Heller 1/48 Alouette II

KIT #: 80479
DECALS: One option
REVIEWER: Spiros Pendedekas
NOTES: New tool kit


The Alouette II is a French light helicopter, originally manufactured by Sud Aviation and later Aérospatiale. Performing its maiden flight On 12 March 1955, it was the first production helicopter powered by a gas turbine engine.

The Alouette II was a widely used type and popular with operators, with over 1,300 rotorcraft eventually being constructed between 1956 and 1975. The type was predominantly used for military purposes in observation, photography, air-sea rescue, liaison and training, but it has also carried anti-tank missiles and homing torpedoes. It has additionally been used for casualty evacuation (with two external stretcher panniers), crop-spraying and as a flying crane, with a 500-kilogram (1,100 lb) external underslung load.

Successfully developed into the larger and more powerful Alouette III, its production was terminated in 1975. A high-altitude derivative, the SA 315B Lama, was developed and entered service in 1971. Despite it being long out of production, considerable numbers of Alouette II were still in service at the start of the 21st century.

The French Army Light Aviation (Aviation légère de l’armée de Terre – ALAT) operated the Alouette II from 1956 onwards. The ALAT formed two Air Force helicopter squadrons, which participated in operations in Algeria, not without some adaptation problems, with the Alouette IIs mainly used as flying command posts. In total, the ALAT received 139 of the type, the last one withdrawn in 1996.

First appearing in 1967, as a 1/50 SA 313B “Lama”, this kit was reboxed in 1979 and reissued in 1989 as a 1/48 SE313 “Alouette II”, which looks to be an updated/retooled version of the initial 1/50 mold with a few extra parts to account for the SE version. This copy is the one I built. It comes at the standard top-opening Heller box with a nice box art, portraying an Alouette II, flying over a seemingly Algerian landscape.

Upon opening the box, you are greeted with almost 90 well molded flash free pieces in two olive styrene sprues and a nice clear fret. The number of parts is not small, indicating Heller’s commitment to realistically render the Alouette II “all exposed” distinctive posture. Especially if one considers the 1967 kit origins, cockpit, exposed turboshaft engine, rotor hub and blades, rear rotor and driving shaft, structural framing and various supports, skis, all are adequately represented (leaving room for a lot of super detailing, for sure). The characteristic bubble canopy is very wisely split along its middle frame line and, with a little extra modeler’s attention, the assembled canopy will almost look seamless. Finally, for making the three rod antennas, a piece of fine wire is included.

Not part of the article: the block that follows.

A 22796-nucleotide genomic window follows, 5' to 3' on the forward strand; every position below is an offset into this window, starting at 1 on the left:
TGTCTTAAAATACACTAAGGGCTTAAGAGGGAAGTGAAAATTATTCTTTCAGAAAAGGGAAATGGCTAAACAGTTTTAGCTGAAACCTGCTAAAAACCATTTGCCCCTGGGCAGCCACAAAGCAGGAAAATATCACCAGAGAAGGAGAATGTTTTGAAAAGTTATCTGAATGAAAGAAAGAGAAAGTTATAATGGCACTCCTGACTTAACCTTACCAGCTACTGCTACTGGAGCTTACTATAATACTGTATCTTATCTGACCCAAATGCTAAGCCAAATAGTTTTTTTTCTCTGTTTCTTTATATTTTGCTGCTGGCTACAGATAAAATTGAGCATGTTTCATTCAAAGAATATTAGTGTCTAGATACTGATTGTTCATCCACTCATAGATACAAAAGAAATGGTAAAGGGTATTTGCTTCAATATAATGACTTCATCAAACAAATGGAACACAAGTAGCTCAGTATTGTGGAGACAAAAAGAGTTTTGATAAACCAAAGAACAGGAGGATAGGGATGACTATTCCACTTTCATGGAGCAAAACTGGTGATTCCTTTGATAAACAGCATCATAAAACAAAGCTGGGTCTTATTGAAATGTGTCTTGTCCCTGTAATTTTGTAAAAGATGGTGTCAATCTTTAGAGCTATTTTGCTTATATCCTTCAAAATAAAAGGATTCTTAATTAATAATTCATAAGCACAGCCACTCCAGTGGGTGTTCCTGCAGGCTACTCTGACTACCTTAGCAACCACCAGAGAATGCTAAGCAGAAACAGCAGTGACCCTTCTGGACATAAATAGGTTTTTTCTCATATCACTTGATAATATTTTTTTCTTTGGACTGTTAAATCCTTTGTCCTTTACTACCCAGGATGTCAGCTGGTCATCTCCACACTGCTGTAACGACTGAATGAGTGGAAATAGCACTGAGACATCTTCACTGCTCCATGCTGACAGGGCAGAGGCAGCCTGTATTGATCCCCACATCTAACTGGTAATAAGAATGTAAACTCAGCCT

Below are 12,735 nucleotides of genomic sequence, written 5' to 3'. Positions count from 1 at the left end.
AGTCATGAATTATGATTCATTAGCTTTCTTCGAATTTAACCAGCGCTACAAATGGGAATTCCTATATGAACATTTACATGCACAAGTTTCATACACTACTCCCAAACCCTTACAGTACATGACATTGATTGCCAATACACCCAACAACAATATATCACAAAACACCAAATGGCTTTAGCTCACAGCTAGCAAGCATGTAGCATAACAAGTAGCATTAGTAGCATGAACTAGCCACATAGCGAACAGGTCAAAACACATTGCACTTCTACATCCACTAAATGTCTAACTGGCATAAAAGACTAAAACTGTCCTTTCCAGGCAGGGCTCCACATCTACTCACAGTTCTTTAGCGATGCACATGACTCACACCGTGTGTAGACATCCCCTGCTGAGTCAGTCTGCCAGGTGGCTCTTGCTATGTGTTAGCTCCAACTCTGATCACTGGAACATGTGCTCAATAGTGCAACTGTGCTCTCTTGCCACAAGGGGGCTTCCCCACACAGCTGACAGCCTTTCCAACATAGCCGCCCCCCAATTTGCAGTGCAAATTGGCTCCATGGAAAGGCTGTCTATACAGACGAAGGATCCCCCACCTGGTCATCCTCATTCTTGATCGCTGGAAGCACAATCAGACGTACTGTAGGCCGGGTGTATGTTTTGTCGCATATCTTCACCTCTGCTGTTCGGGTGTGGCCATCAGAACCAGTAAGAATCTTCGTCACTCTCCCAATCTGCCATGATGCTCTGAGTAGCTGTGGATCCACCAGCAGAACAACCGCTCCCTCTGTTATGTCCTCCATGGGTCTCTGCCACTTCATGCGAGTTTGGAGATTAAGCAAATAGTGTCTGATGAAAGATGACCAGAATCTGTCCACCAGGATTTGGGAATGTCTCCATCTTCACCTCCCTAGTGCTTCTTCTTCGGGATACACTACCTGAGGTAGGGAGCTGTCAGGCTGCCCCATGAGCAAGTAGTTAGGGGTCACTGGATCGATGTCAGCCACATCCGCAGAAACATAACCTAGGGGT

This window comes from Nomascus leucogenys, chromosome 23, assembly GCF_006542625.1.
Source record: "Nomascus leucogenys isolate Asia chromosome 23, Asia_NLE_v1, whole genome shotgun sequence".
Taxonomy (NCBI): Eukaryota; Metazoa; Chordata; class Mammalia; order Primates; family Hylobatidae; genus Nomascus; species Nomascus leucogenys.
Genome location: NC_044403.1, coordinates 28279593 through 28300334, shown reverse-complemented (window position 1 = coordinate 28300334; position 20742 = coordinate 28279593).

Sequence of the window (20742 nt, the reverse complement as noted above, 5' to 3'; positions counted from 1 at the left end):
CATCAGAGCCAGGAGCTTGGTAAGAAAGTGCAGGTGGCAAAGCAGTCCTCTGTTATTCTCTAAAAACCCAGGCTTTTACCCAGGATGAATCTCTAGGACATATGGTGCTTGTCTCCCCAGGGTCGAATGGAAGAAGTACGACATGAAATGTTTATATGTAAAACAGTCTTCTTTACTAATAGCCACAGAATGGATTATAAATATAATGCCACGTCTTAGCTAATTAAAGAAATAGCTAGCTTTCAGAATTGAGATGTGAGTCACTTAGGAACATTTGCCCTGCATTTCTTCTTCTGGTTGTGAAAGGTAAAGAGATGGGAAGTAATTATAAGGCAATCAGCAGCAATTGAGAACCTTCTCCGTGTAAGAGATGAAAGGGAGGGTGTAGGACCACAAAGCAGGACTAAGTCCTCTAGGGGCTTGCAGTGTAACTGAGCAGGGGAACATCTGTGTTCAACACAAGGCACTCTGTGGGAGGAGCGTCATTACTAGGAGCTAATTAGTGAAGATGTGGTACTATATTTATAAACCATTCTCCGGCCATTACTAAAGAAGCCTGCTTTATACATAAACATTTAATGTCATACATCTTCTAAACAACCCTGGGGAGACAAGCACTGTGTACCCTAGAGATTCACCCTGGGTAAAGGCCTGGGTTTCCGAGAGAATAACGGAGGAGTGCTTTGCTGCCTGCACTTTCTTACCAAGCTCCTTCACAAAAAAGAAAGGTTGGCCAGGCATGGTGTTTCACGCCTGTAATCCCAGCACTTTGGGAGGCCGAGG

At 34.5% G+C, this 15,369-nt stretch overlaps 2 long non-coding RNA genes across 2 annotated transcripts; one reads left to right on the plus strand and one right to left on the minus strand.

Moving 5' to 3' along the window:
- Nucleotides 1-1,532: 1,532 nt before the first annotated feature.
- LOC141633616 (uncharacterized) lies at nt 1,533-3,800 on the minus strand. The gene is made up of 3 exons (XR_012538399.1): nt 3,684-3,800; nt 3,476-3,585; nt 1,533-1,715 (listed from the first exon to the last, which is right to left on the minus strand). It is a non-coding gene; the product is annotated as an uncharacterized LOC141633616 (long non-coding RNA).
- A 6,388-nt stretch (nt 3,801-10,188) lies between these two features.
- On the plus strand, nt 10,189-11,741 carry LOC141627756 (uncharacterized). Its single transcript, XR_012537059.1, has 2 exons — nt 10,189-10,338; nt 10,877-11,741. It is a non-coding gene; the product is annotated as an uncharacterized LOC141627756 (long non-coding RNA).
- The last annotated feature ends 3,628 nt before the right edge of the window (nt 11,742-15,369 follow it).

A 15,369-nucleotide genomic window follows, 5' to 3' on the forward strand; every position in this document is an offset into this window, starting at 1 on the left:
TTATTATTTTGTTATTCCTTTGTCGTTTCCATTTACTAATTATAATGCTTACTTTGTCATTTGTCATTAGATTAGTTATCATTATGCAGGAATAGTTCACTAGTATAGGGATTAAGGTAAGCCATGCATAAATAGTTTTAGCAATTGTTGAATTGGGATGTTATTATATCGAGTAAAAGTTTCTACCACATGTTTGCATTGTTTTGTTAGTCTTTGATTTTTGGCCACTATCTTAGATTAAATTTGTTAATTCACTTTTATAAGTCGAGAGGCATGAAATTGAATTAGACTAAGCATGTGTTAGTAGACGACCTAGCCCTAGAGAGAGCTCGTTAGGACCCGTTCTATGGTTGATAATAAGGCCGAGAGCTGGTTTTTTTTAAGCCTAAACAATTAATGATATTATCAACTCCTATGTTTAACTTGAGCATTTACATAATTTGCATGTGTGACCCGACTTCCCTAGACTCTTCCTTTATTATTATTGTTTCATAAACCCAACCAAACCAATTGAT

Instructions come in the typical Heller double-sided A3 size style, with the first page containing a type description and 16 dense assembly steps, and the other side depicting the paint scheme, all nice and clear, and a tad sweet nostalgic, I may say. Only one scheme option is provided, an olive green ALAT bird, coded “BTF”, as it stood in Les Mureaux airport, 1988. The 1989 printed decals look good, opaque and, thankfully, adequately registered.

I started by attaching the cabin floor onto the underbelly part, trapping a flattened lead weight in between, just to be safe (the only worse thing from a tail sitting plane is a tail sitting chopper!) The two navigation lights bases and central pitot were attached as well. This kit is a classic example of a sub assembler’s Paradise. Apart from the 18-piece cabin (addressed in “Final Construction” chapter below), the main sub-assemblies put together were: the 3-piece fuel tank, 12-piece boom, 6-piece main frame support, 10-piece engine, 8-piece rotor shaft, 5-piece front rotor (including the three main blades) and 6-piece canopy assembly (including wire antennas base)!

Rotor shaft assembly, main hub (sans blades, which were painted airframe color), engine driving shafts and rear transfer gearbox were painted Hu140 Gull Gray.

The “Turbomeca Artouste” turboshaft engine had its main structure painted Hu140, with Testors Burned Metal exhaust, black generator, light olive starboard air hose and Hu56 Aluminum side air intakes. I did not like the solid look of the kit provided intake covers, so I cut suitable pieces of fine mesh and attached them with cyanoacrylate, painted Aluminum as well.